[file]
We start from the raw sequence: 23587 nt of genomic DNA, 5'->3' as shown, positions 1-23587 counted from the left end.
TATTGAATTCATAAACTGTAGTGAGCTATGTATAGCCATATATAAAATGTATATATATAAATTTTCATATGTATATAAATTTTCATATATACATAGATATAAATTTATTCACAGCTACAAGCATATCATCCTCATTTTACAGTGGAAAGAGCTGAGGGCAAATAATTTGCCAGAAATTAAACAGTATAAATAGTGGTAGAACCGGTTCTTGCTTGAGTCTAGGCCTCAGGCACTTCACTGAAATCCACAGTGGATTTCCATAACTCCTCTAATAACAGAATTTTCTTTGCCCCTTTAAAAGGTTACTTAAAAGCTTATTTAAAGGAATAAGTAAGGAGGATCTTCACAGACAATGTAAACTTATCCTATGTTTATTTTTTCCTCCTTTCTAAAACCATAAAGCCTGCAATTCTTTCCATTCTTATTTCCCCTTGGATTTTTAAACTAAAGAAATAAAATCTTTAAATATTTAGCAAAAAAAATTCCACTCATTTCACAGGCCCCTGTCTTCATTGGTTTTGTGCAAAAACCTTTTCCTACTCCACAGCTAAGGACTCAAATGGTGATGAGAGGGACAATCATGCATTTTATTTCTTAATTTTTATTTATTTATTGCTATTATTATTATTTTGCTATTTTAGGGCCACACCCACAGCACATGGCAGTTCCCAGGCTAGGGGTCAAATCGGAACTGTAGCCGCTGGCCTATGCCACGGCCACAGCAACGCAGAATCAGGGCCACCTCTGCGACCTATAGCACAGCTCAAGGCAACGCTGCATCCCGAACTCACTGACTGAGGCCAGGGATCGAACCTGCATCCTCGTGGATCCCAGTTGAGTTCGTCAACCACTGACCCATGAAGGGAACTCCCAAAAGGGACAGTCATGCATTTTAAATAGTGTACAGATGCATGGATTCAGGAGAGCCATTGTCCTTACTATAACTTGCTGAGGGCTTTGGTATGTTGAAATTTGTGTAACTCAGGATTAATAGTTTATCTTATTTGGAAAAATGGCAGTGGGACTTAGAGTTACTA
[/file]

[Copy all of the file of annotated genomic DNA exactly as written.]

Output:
We start from the raw sequence: 23587 nt of genomic DNA, 5'->3' as shown, positions 1-23587 counted from the left end.
TATTGAATTCATAAACTGTAGTGAGCTATGTATAGCCATATATAAAATGTATATATATAAATTTTCATATGTATATAAATTTTCATATATACATAGATATAAATTTATTCACAGCTACAAGCATATCATCCTCATTTTACAGTGGAAAGAGCTGAGGGCAAATAATTTGCCAGAAATTAAACAGTATAAATAGTGGTAGAACCGGTTCTTGCTTGAGTCTAGGCCTCAGGCACTTCACTGAAATCCACAGTGGATTTCCATAACTCCTCTAATAACAGAATTTTCTTTGCCCCTTTAAAAGGTTACTTAAAAGCTTATTTAAAGGAATAAGTAAGGAGGATCTTCACAGACAATGTAAACTTATCCTATGTTTATTTTTTCCTCCTTTCTAAAACCATAAAGCCTGCAATTCTTTCCATTCTTATTTCCCCTTGGATTTTTAAACTAAAGAAATAAAATCTTTAAATATTTAGCAAAAAAAATTCCACTCATTTCACAGGCCCCTGTCTTCATTGGTTTTGTGCAAAAACCTTTTCCTACTCCACAGCTAAGGACTCAAATGGTGATGAGAGGGACAATCATGCATTTTATTTCTTAATTTTTATTTATTTATTGCTATTATTATTATTTTGCTATTTTAGGGCCACACCCACAGCACATGGCAGTTCCCAGGCTAGGGGTCAAATCGGAACTGTAGCCGCTGGCCTATGCCACGGCCACAGCAACGCAGAATCAGGGCCACCTCTGCGACCTATAGCACAGCTCAAGGCAACGCTGCATCCCGAACTCACTGACTGAGGCCAGGGATCGAACCTGCATCCTCGTGGATCCCAGTTGAGTTCGTCAACCACTGACCCATGAAGGGAACTCCCAAAAGGGACAGTCATGCATTTTAAATAGTGTACAGATGCATGGATTCAGGAGAGCCATTGTCCTTACTATAACTTGCTGAGGGCTTTGGTATGTTGAAATTTGTGTAACTCAGGATTAATAGTTTATCTTATTTGGAAAAATGGCAGTGGGACTTAGAGTTACTA